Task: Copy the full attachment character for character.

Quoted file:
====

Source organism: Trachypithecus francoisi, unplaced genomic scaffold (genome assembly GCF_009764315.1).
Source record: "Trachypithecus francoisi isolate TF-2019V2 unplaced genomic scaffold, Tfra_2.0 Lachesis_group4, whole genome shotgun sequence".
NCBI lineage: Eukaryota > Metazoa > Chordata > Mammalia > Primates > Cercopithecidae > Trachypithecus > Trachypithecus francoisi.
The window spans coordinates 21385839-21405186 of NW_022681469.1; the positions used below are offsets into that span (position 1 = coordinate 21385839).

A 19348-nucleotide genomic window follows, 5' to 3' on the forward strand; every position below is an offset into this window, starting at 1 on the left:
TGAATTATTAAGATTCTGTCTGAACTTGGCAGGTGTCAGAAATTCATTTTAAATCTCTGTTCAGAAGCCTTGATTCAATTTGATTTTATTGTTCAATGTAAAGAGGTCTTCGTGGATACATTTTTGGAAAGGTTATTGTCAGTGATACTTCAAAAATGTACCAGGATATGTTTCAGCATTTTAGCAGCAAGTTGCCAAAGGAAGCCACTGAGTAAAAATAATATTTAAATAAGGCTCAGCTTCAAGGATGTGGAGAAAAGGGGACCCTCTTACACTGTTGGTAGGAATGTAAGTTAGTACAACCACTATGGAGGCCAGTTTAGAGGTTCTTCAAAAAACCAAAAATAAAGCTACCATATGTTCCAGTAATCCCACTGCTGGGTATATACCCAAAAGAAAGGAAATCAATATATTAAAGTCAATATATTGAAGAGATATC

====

Source organism: Trachypithecus francoisi, unplaced genomic scaffold (genome assembly GCF_009764315.1).
Source record: "Trachypithecus francoisi isolate TF-2019V2 unplaced genomic scaffold, Tfra_2.0 Lachesis_group4, whole genome shotgun sequence".
NCBI lineage: Eukaryota > Metazoa > Chordata > Mammalia > Primates > Cercopithecidae > Trachypithecus > Trachypithecus francoisi.
The window spans coordinates 21385839-21405186 of NW_022681469.1; the positions used below are offsets into that span (position 1 = coordinate 21385839).

A 19348-nucleotide genomic window follows, 5' to 3' on the forward strand; every position below is an offset into this window, starting at 1 on the left:
TGAATTATTAAGATTCTGTCTGAACTTGGCAGGTGTCAGAAATTCATTTTAAATCTCTGTTCAGAAGCCTTGATTCAATTTGATTTTATTGTTCAATGTAAAGAGGTCTTCGTGGATACATTTTTGGAAAGGTTATTGTCAGTGATACTTCAAAAATGTACCAGGATATGTTTCAGCATTTTAGCAGCAAGTTGCCAAAGGAAGCCACTGAGTAAAAATAATATTTAAATAAGGCTCAGCTTCAAGGATGTGGAGAAAAGGGGACCCTCTTACACTGTTGGTAGGAATGTAAGTTAGTACAACCACTATGGAGGCCAGTTTAGAGGTTCTTCAAAAAACCAAAAATAAAGCTACCATATGTTCCAGTAATCCCACTGCTGGGTATATACCCAAAAGAAAGGAAATCAATATATTAAAGTCAATATATTGAAGAGATATC